BEREC said it had received an “unprecedented” 481,547 responses to a consultation it held on draft net neutrality guidelines earlier this summer. It said it had amended approximately a quarter of the paragraphs in its draft guidance to grab account of the input it had received when finalising the document.

The regulatory body advised national regulatory authorities (NRAs) on what to grab into account when assessing whether “agreements or commercial practices enjoy zero-rating” accord with the net neutrality rules.

The regulators should review whether the arrangements fit within the aims of the rules to “safeguard equal and non-discriminatory treatment of traffic” and to “guarantee the continued functioning of the internet ecosystem as an engine of innovation”, BEREC said. The regulators should intervene to place a end to agreements or practices which “by reason of their scale, lead to situations where finish-users’ choice is materially reduced in practice”, or where they would “[undermine] … the essence of the finish-users’ rights”, it said.

In their assessment the regulators should glance at the “respective market positions of those providers of internet access services, and of the providers of content, applications and services, that are involved”, the guidance said.

“When assessing whether an ISP limits the exercise of rights of finish-users, NRAs should consider to what extent finish-users’ choice is restricted by the agreed commercial and technical conditions or the commercial practices of the ISP,” BEREC said. “It is not the case that every factor affecting finish-users’ choices should necessarily be considered to limit the exercise of finish-users’ rights below [the rules]. The Regulation also foresees intervention in case such restrictions result in choice being materially reduced, but also in other cases that could qualify as a limitation of the exercise of the finish-users’ rights below [the rules].”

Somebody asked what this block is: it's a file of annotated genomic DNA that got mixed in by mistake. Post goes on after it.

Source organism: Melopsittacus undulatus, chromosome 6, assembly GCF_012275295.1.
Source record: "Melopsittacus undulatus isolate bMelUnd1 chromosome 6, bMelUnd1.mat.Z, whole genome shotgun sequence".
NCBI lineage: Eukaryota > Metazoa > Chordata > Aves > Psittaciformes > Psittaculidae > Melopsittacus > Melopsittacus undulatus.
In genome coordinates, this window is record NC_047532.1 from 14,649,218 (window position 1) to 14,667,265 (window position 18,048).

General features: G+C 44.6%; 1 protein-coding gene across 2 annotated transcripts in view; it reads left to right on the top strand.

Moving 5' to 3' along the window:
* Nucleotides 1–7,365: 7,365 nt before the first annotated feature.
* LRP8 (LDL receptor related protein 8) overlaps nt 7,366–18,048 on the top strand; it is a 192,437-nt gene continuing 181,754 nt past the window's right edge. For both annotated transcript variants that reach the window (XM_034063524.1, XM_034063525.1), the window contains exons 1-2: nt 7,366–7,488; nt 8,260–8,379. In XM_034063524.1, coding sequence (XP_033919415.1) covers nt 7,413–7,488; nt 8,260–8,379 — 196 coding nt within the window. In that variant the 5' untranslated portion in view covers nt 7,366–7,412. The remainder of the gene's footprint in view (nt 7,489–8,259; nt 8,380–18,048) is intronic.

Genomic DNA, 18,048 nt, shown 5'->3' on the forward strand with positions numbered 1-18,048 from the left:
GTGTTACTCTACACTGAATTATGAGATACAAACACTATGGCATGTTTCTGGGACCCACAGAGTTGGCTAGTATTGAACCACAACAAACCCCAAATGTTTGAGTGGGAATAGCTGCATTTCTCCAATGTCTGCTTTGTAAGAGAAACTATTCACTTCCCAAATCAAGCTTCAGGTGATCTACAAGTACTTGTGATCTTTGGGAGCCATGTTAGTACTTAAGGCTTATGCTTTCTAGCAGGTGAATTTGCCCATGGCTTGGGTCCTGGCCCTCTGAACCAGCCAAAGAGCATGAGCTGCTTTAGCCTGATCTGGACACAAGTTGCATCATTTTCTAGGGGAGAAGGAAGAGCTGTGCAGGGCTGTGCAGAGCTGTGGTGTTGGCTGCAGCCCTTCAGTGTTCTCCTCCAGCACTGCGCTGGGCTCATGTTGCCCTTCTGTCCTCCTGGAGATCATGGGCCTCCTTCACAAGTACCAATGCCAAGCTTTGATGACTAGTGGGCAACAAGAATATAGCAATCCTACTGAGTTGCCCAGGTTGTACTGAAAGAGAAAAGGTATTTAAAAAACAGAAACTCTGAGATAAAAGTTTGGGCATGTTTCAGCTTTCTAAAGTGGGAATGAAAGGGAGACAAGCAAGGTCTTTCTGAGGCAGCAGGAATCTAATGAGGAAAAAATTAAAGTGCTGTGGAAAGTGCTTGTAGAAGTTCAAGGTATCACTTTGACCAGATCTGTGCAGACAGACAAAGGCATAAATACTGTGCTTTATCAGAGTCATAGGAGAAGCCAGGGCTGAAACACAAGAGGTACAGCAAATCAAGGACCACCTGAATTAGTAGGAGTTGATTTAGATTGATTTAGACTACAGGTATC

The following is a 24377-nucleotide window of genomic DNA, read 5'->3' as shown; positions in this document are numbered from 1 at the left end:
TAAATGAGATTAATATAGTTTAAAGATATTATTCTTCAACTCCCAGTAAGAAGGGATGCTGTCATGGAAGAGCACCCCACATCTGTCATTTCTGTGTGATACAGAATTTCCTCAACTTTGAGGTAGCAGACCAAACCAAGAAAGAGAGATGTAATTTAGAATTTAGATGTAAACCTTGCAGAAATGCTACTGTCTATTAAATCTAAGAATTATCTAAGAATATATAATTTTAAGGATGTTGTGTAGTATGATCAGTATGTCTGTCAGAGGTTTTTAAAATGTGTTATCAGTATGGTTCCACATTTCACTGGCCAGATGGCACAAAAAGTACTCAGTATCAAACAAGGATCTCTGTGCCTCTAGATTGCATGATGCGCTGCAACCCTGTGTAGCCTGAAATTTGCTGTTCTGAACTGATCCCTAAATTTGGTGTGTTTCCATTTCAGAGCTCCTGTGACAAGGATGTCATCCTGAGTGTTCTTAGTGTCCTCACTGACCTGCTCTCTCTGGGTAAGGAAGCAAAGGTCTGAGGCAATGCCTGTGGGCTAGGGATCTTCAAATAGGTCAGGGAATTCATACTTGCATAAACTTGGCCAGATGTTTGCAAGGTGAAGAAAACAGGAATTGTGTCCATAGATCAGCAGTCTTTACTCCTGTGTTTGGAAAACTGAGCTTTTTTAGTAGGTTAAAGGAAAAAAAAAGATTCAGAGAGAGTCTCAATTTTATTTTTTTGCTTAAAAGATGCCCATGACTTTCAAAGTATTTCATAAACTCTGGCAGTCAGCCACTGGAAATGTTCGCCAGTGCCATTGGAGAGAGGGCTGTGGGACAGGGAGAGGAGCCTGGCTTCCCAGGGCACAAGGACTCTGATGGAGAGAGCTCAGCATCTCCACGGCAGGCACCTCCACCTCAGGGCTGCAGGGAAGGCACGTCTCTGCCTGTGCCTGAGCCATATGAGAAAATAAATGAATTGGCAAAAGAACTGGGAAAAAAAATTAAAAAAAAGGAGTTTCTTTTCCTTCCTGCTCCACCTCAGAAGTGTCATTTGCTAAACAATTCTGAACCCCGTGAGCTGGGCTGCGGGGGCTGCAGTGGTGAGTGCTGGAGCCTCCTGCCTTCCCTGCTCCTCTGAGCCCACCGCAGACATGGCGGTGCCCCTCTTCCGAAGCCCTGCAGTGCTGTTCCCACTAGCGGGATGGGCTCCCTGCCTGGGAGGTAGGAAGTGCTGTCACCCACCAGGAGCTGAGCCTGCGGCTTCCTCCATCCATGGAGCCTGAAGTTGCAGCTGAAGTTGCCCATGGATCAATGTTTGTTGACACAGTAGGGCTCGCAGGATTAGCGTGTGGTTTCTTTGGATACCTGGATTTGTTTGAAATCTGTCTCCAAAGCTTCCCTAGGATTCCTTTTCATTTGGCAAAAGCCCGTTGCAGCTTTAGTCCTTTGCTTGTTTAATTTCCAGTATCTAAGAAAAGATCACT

Telecoms expert Reg Dhanjal of Pinsent Masons, the law firm behind Out-Law.com, earlier this year said that the UK’s net neutrality guidance could differ from the EU’s following Brexit.

“A lighter touch regime in the UK could provide opportunities for telecoms and content providers,” Dhanjal said. “Companies that operate in the EU market as well as the UK could face contrasting guidelines on which practices are acceptable, for example on issues such as zero-rating. Those businesses would then own to decide whether to operate two diverse business models to grab advantage of opportunities in either framework or to simply comply with the higher of the two legal standards set. That decision will depend on whether the benefits of operating a separate model for the UK outweigh the cost of running two distinct operations.”